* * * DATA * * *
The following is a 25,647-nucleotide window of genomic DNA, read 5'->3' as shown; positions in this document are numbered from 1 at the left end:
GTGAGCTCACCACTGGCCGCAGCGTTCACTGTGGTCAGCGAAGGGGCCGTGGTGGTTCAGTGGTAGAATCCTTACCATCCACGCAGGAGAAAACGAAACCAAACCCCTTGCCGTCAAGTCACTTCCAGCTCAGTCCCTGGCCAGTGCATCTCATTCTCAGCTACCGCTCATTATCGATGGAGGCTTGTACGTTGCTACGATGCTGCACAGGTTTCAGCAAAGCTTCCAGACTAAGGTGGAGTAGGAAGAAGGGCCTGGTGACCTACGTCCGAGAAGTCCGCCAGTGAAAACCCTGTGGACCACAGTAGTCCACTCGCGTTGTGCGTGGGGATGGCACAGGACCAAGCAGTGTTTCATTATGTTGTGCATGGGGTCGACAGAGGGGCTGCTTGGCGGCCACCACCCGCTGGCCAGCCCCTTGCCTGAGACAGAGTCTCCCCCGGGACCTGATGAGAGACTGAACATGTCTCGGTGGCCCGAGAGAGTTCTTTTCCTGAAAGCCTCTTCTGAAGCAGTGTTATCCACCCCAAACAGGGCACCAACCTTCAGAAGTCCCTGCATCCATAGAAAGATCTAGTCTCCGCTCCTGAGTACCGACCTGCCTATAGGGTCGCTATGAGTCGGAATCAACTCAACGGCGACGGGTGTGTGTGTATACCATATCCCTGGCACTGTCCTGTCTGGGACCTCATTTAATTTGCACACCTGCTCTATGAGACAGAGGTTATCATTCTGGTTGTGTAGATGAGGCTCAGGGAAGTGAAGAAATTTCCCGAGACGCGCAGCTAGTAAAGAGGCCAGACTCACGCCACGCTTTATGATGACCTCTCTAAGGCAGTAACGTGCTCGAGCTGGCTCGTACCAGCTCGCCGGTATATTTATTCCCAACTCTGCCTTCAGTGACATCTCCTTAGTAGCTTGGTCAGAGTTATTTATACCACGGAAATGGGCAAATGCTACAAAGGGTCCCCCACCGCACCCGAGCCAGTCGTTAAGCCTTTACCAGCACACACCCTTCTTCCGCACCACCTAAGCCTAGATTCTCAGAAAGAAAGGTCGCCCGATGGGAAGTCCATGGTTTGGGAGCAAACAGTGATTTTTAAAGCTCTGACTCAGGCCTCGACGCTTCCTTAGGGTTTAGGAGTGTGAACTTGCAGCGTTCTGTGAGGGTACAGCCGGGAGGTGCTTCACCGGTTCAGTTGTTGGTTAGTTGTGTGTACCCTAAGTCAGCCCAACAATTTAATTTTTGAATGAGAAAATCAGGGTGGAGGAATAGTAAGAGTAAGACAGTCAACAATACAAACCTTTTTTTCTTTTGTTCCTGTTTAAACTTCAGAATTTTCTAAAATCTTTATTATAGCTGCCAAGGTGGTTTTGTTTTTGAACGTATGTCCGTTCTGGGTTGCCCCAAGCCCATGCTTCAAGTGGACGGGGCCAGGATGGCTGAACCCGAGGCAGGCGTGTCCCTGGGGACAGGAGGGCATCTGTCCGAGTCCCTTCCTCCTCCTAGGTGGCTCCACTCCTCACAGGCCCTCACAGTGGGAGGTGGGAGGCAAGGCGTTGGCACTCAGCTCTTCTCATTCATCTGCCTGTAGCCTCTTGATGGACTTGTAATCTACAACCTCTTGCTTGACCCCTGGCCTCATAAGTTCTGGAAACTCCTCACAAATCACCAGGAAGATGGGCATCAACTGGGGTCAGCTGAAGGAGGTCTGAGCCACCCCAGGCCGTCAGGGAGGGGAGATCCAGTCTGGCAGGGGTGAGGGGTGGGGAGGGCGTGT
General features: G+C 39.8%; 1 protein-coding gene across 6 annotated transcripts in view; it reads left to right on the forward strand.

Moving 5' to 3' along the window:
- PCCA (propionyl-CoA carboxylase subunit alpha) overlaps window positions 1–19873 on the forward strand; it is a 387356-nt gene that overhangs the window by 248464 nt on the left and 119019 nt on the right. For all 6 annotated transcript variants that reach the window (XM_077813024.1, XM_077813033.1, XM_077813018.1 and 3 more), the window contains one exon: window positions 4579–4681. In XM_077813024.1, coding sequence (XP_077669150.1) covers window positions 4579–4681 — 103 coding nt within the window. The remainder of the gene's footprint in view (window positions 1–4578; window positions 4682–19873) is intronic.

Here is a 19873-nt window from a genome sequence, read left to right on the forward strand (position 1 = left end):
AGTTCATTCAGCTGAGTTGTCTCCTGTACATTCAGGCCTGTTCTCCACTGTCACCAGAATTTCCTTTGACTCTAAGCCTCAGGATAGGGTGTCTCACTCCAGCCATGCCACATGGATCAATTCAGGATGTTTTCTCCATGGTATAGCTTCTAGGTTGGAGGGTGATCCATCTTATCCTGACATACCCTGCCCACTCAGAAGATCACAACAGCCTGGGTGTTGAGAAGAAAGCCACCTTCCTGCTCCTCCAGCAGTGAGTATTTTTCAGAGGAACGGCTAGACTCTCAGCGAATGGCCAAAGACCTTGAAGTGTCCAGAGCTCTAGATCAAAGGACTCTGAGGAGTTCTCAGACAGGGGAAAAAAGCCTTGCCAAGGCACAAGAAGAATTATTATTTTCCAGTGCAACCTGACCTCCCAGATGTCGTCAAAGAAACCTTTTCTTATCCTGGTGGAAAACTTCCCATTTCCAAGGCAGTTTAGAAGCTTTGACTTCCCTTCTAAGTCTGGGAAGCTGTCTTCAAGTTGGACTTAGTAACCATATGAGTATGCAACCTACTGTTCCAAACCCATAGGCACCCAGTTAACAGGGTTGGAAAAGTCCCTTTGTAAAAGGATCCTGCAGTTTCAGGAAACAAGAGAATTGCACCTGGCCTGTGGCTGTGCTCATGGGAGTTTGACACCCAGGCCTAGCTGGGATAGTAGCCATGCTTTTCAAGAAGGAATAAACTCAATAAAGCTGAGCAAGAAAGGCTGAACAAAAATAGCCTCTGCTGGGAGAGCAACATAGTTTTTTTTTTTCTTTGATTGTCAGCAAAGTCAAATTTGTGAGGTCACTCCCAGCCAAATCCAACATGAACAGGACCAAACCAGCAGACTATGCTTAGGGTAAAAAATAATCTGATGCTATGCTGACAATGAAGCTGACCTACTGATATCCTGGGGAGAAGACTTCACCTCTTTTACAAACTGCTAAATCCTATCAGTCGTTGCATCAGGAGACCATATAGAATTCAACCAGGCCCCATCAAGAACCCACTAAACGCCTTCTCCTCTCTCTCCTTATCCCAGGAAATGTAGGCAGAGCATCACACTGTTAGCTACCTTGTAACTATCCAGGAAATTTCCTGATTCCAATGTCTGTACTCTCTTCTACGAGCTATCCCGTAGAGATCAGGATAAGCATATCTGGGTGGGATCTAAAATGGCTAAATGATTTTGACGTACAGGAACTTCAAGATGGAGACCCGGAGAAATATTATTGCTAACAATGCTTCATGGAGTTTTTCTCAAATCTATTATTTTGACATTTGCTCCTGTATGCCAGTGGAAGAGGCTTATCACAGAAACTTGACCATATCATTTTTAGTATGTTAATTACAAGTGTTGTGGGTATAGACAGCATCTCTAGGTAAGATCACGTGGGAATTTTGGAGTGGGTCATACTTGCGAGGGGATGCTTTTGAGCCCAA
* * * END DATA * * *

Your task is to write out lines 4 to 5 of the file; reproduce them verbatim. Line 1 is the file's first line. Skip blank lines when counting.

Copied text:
Moving 5' to 3' along the window:
- PCCA (propionyl-CoA carboxylase subunit alpha) overlaps window positions 1–19873 on the forward strand; it is a 387356-nt gene that overhangs the window by 248464 nt on the left and 119019 nt on the right. For all 6 annotated transcript variants that reach the window (XM_077813024.1, XM_077813033.1, XM_077813018.1 and 3 more), the window contains one exon: window positions 4579–4681. In XM_077813024.1, coding sequence (XP_077669150.1) covers window positions 4579–4681 — 103 coding nt within the window. The remainder of the gene's footprint in view (window positions 1–4578; window positions 4682–19873) is intronic.